The Kimnama is a masala of history, culture, and personal transformation. Scene4 Magazine calls it “…a Whitmanesque long poem…[that] makes the reader viscerally smell, hear, touch and see the streets, mosques, gods, vehicles, shopping malls and slums of New Delhi…”
From The Montserrat Review by Ethan Fischer:
“Lapidary verses vary with brisk evocation of streets, shops, and voices. Roberts devotes her lean book to vast India not only from her vantage point as traveler but from the eyes, ears, and tongues of Indians; their timeless spirit shines despite imperial edicts or raids by sacred cows…Passages echo and resonate as lines twine around streets or recline on roofs or ride camels or eat spicy meals or greet children or trace a god’s smile.”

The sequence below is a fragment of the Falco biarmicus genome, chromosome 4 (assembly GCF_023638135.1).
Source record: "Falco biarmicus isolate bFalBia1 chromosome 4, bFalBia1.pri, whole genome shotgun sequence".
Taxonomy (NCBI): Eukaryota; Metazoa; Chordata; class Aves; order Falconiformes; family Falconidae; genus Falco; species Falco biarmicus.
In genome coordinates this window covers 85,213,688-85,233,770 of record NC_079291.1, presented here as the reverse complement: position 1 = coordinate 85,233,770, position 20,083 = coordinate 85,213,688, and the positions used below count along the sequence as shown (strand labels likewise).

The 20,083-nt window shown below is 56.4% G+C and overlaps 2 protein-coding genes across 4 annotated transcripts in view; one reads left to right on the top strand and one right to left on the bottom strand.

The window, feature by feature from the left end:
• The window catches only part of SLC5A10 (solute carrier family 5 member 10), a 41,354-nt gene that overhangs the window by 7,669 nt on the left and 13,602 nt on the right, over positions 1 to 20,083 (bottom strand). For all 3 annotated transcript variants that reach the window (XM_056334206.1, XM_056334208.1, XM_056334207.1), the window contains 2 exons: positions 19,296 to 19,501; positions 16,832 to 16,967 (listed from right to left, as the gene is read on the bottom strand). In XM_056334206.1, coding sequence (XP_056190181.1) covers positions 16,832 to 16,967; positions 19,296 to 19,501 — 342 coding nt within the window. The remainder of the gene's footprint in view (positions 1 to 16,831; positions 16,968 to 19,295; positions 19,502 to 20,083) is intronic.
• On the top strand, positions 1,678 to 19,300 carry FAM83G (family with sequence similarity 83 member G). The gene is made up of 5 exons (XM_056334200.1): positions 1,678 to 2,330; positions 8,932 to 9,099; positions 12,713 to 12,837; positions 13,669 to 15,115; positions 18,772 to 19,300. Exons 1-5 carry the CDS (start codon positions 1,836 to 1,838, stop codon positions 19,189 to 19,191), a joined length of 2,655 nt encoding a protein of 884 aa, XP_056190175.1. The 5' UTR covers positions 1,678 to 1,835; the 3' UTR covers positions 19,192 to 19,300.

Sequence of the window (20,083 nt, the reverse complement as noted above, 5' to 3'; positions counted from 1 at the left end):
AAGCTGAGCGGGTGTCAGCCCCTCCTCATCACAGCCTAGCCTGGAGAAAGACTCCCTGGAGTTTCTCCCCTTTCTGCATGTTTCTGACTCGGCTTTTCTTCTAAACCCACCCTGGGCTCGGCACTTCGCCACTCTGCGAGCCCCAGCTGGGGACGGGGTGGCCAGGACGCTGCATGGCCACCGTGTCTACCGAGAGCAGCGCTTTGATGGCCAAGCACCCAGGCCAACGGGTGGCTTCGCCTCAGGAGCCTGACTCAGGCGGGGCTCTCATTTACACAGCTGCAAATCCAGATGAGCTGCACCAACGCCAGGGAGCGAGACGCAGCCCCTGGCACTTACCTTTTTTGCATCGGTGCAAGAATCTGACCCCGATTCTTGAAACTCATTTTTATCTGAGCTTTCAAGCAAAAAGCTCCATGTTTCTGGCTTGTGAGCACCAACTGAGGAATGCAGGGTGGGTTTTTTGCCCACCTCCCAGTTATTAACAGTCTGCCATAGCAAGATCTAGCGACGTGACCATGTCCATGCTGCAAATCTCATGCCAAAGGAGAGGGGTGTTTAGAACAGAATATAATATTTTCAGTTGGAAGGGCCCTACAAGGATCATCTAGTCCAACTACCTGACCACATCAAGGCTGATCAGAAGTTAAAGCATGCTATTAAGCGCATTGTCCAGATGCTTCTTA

From The Alsop Review by Cheryl Snell:
“The language throughout is elegant and precise, and the short swinging lines reinforce the idea of passage, for me. Musical repetitions, the use of opposites, and the theme of connection, recall Whitman–especially ‘Crossing Brooklyn Ferry’ or ‘Prayer to Columbus.'”
A fruit market on spindly wooden stand
is built by the side of the road.
Next to the melons,
a barber lifts his knife,
his client’s face
full of white lather.
A clump of laughing women
in a rainbow of saris
crosses the street.
Japanese Maruti vans honk
past ancient Ambassador cabs
built like tanks.
A man clad in a bright pink turban
and an orange scarf
around his neck smiles without teeth.
The market vendor deposits
red onion skins in the gutter
and three cows gather,
push their noses deep in rich reddish-purple,
as if they knew they were gods.